There is a resistance to flow that is important for larger scale atmospheric motion, even synoptic scale, and we will discuss its origins here. The flow in the atmosphere's lowest kilometer or two, called the atmospheric boundary layer, is often turbulent, with chaotic large and small swirls of air that, when taken together, have momentum in all directions. During the day, turbulence is generated by convection. As convection bubbles up during the day, this turbulence extends to the top of the planetary boundary layer, where the air flowing horizontally through the upper boundary layer encounters it. During the night, turbulence is also generated by windshear throughout the boundary layer. No matter how turbulence is generated, it provides a drag on the horizontal flow at the top of the boundary layer. This turbulent drag generally reduces the horizontal wind speed, which is why it is often referred to as friction, even though the word "friction" really applies only to molecular scale interactions such as viscosity or resistance to motion of one body in contact with another.

For a boundary layer with convection, the turbulent drag can be written approximately as the negative of the product of four terms: the dimensionless drag coefficient, *C _{d}*, divided by the planetary boundary layer height,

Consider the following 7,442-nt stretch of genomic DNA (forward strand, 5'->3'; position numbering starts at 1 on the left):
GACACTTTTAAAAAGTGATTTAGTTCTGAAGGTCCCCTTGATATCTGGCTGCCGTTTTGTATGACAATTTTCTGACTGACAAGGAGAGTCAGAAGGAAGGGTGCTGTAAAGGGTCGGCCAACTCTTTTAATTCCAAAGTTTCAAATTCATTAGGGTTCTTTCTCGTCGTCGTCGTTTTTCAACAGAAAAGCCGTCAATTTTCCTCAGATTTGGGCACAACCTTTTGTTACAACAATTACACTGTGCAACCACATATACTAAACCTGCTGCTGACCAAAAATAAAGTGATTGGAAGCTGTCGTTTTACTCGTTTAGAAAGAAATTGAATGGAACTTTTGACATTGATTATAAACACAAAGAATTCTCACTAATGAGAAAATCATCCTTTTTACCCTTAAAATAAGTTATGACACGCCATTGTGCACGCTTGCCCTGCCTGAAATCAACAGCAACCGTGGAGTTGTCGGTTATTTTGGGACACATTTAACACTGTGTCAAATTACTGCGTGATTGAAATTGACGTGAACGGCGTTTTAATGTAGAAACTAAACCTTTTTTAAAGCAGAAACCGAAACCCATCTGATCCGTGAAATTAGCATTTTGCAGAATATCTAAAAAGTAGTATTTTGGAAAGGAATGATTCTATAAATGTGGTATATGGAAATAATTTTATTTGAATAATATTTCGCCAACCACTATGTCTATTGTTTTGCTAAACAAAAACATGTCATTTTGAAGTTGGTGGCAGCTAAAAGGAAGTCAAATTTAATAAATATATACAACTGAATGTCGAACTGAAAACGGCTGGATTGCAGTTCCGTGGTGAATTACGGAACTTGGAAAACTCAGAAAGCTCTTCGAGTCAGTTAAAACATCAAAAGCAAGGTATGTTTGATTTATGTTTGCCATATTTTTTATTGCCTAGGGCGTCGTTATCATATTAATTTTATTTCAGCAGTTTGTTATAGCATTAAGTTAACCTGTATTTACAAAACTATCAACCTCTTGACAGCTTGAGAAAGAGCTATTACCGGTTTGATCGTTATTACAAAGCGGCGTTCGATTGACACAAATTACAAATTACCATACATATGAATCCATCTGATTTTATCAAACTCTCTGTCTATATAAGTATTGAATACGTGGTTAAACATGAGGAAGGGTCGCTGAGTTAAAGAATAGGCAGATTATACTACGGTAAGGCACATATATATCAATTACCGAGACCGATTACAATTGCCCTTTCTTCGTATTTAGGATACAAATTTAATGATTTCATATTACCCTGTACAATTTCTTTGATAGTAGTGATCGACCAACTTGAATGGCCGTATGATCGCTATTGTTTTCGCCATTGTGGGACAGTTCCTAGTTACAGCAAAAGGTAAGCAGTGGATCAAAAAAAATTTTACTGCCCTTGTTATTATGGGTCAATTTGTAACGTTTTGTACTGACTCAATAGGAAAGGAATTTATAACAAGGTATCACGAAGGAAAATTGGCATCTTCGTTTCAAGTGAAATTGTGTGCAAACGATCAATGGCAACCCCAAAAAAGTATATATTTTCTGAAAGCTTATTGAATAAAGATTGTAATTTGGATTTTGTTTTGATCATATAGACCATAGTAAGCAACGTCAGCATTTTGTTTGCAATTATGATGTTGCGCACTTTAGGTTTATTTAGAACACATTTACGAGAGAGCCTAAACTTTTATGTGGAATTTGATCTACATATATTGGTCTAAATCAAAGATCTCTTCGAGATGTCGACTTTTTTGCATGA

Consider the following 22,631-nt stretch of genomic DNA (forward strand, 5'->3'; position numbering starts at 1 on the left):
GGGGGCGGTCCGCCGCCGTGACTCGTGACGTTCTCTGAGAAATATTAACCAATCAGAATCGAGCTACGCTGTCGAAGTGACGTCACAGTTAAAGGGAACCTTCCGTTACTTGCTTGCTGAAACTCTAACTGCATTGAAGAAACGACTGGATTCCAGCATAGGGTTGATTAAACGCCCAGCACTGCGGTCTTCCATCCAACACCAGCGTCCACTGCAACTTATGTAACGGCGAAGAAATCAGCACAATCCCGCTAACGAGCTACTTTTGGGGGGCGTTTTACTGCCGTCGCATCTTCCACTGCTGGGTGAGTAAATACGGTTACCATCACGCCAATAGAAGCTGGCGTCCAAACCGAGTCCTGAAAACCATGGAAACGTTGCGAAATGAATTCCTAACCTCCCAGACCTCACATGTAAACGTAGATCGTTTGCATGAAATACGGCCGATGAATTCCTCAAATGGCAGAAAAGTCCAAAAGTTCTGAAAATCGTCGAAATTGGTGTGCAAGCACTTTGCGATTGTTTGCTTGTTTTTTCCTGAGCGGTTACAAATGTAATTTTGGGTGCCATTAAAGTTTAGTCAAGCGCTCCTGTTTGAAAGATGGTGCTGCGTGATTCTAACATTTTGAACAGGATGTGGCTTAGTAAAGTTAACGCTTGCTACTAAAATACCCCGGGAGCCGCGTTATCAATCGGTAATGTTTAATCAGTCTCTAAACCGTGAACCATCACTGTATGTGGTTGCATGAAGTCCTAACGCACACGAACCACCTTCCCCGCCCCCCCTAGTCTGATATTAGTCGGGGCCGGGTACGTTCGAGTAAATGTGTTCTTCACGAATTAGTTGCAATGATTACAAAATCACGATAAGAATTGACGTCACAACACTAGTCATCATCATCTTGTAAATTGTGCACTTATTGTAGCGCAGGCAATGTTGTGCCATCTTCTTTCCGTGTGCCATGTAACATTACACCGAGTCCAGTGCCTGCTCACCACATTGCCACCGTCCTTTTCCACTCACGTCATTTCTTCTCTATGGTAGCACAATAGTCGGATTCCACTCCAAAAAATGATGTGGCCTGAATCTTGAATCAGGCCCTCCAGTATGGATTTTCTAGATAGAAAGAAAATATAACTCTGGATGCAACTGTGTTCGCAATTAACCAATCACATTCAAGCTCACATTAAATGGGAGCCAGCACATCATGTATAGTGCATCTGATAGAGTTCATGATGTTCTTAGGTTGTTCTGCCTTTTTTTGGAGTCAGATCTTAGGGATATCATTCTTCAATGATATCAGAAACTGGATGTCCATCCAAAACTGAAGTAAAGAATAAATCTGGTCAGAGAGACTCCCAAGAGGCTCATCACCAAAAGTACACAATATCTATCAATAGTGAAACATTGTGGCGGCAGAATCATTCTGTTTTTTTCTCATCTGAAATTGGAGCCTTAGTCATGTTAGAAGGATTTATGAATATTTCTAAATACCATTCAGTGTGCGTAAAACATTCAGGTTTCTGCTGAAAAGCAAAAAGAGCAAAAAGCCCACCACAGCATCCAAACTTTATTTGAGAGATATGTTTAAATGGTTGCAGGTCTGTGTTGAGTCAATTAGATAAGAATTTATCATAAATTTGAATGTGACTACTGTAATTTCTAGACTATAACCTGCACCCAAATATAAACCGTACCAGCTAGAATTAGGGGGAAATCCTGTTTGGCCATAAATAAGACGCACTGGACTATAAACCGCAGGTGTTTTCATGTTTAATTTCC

*h*, multiplied by the magnitude of the horizontal velocity, $\left|\overrightarrow{V}\right|=\sqrt{{u}^{2}+{v}^{2}}$, and also the horizontal velocity:

${\overrightarrow{F}}_{f}=-\frac{{C}_{d}}{h}\left|\overrightarrow{V}\right|\overrightarrow{V}$

Even though this turbulent drag is not really friction, it is an important resistance to the flow on large scales in the upper boundary layer and so we will keep it, and not viscosity, as the friction term in the momentum equations.

#### Inertial (Real) Force Summary

The real forces can be summarized in the following equations. The first equation is in vector form; the three equations following are the same as in the vector equation, but the three equations represent the equations of motion in the x, y, and z directions.

$\frac{D{\overrightarrow{U}}_{a}}{Dt}=-\frac{1}{?}\overrightarrow{\nabla}p+\overrightarrow{g}*-\frac{{C}_{d}}{h}\left|\overrightarrow{V}\right|\overrightarrow{V}$

$\frac{\partial u}{\partial t}=-\frac{1}{?}\frac{\partial \text{p}}{\partial x}-\frac{{C}_{d}}{h}\left|\overrightarrow{V}\right|u;\frac{\partial v}{\partial t}=-\frac{1}{?}\frac{\partial \text{p}}{\partial y}-\frac{{C}_{d}}{h}\left|\overrightarrow{V}\right|v;\frac{\partial w}{\partial t}=-\frac{1}{?}\frac{\partial \text{p}}{\partial z}-g;$